BUSTING HIV MYTHS

Sunday dawned with our first morning off given the difficulty in finding students on a Sunday and after a later breakfast than usual the group split with some taking advantage of the hotel pool while three of us took a stroll in to Musanze centre. The three grew in number along the way as several local teenagers joined us under the guise of wishing to practice their English, although it soon transpired that the main target outcome was that we should buy them each a dictionary. It didn’t happen.

Our leader found Kings Salon, which we feared might be Musanze’s answer to Sweeney Todd – but turned out to be a very effective barbers that even offered a “shower” afterwards. After a quick lunch at the hotel bakery we set off to Sonrise College where we encountered some students who remembered some of what they had learned on CWB’s last trip, particularly the health messages. From Sonrise we moved on to a local Polytechnic where the students drifted in and out of some hastily adapted games which proved a hit– so all in all a fairly light Sunday of CWB action.

However, we had some fantastic conversations with the older pupils at the Polytechnic about when the right time was to start having sex, among other things, and it demonstrated just how much having fun with sport can help teenagers to trust and open up. JS was on fire, facilitating a session in which we discussed all sorts of HIV myths, the contraceptive pill and how it is possible to still have sex without transmitting HIV if you are positive. One girl was keen to know whether she could have a child with someone who was HIV positive and we were able to explain that the virus can be reduced to undetectable levels by taking daily ARVs so the couple can have sex if drugs have been taken for long enough as needed without HIV being passed to the HIV negative partner or the baby if she falls pregnant. However, of course, we recommended a condom be used every time until there is 100% trust and to only have sex without a condom and to seek advice from a family planning expert if they are trying to have a baby.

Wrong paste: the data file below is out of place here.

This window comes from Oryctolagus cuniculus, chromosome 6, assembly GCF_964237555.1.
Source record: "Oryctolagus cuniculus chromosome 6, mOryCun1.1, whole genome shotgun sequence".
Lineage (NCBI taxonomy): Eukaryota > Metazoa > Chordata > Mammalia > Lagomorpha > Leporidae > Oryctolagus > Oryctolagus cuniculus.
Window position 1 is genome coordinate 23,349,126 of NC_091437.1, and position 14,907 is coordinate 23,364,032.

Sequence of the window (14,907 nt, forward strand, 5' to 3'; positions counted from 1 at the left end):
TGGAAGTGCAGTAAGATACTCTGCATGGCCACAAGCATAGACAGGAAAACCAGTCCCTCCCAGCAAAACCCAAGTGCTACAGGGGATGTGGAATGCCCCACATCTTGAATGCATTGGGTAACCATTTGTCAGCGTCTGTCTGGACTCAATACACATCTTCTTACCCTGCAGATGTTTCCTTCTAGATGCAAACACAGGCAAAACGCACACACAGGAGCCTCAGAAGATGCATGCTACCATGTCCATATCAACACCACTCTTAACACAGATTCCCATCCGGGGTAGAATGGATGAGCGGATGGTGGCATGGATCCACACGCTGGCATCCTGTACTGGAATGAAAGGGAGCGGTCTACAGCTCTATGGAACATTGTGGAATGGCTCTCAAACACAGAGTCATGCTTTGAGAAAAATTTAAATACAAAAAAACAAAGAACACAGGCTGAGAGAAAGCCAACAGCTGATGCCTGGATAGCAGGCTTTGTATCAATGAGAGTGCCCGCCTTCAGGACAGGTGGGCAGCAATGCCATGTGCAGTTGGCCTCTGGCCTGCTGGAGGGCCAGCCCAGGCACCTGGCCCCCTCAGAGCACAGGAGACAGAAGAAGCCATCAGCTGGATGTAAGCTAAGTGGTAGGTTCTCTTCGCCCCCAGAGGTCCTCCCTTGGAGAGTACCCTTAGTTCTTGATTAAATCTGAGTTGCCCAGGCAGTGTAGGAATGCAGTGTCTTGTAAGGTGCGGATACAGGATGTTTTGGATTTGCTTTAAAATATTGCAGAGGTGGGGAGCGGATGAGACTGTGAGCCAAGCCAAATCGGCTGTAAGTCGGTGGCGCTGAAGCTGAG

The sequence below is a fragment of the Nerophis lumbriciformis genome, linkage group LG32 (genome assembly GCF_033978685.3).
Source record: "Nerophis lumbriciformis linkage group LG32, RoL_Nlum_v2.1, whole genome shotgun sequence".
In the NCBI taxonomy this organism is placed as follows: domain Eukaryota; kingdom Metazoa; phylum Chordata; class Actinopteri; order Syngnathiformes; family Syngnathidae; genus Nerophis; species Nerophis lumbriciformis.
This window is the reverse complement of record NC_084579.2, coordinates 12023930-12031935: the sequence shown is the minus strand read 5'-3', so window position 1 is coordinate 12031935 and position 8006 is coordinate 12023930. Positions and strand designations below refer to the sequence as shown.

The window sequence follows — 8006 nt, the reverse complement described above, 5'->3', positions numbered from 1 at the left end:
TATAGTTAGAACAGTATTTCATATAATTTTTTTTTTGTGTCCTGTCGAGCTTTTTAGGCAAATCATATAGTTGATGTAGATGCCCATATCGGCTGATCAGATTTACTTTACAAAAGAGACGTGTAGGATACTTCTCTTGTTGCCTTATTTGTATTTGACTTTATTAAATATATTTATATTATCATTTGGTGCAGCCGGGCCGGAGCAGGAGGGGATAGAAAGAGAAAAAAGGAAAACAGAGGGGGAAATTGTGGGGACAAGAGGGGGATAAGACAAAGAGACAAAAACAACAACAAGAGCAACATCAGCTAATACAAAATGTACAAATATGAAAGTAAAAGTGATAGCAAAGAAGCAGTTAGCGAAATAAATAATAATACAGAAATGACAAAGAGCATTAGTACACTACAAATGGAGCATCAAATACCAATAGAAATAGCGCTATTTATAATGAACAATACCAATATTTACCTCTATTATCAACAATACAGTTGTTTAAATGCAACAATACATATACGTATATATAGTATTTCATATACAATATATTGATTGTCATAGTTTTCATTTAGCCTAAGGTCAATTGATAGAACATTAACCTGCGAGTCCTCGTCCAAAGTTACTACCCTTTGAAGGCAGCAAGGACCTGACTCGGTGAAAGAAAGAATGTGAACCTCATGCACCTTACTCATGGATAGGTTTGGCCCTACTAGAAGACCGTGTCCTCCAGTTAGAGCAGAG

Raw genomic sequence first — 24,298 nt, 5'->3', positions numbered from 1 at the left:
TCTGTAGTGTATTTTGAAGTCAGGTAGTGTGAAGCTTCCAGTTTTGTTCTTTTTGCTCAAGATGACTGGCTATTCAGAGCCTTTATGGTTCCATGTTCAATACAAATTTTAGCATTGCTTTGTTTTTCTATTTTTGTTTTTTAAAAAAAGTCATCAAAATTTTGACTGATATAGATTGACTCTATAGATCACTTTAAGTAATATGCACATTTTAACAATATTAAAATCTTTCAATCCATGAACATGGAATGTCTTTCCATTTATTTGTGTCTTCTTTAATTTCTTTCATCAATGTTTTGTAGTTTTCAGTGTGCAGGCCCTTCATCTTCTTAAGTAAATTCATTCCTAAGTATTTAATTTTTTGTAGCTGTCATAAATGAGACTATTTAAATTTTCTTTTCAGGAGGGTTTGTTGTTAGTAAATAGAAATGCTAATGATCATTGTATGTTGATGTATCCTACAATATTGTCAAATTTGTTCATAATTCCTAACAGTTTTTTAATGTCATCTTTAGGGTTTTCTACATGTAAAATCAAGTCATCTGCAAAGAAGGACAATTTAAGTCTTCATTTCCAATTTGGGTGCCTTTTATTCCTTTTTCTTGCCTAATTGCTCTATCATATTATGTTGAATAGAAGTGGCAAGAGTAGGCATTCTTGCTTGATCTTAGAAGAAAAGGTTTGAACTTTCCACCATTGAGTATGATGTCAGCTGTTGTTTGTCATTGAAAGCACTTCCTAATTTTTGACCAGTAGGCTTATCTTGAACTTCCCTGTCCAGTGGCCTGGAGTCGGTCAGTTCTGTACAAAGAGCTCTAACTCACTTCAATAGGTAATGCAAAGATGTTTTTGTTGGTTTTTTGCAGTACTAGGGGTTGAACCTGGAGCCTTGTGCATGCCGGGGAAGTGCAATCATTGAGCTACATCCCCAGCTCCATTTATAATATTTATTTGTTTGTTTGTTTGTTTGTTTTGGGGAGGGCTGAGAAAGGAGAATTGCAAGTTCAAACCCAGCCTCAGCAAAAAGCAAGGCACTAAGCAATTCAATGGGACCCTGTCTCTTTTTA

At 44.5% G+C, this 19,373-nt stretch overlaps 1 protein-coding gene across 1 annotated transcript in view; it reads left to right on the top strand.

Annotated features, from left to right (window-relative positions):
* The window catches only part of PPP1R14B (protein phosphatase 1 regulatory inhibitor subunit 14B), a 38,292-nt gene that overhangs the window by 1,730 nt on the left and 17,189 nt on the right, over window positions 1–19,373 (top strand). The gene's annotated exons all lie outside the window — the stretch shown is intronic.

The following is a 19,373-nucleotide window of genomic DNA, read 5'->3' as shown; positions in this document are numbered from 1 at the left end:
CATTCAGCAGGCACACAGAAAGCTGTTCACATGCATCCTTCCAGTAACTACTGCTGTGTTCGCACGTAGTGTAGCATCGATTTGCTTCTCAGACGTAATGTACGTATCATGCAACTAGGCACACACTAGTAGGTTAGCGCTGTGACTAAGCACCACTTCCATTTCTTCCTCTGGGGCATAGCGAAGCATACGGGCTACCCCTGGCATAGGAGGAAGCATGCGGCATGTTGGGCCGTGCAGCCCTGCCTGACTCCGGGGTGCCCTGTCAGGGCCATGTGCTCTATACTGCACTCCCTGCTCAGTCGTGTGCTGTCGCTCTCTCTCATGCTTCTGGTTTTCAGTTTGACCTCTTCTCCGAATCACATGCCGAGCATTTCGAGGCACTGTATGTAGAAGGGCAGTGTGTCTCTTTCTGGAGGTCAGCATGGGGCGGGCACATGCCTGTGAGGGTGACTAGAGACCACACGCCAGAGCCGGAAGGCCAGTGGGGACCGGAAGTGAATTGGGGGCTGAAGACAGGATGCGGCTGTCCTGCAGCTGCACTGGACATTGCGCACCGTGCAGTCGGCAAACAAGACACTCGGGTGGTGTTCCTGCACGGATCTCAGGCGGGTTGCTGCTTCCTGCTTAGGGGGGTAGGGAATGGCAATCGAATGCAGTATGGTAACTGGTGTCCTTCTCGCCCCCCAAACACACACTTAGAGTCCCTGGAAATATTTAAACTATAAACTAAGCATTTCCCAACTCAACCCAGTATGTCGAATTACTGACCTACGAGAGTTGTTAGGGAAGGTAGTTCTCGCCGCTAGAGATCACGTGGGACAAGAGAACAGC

We also discussed where the local health clinic is for free condoms and put one girl right who was confused about a conversation she’d had with a friend. Her friend thought she could get HIV if she shared a meal with an HIV positive friend and they shared a spoon. Again we explained that was not possible. Naturally the conversation moved on to kissing and whether that can transmit HIV through kissing so again we were able to put right any misconceptions.

As we left the students asked when we would come back, which was a great success as we had to work pretty hard to get them to engage at the start of the session.

In the evening we dined at the Volcano Restaurant where Freddie showed his suspicion of dogs and Frankie informed us that his eighth successive Margherita Pizza in Rwanda was by far the best yet. We are all awaiting Frankie’s publication of ‘Margheritas from around the world’.

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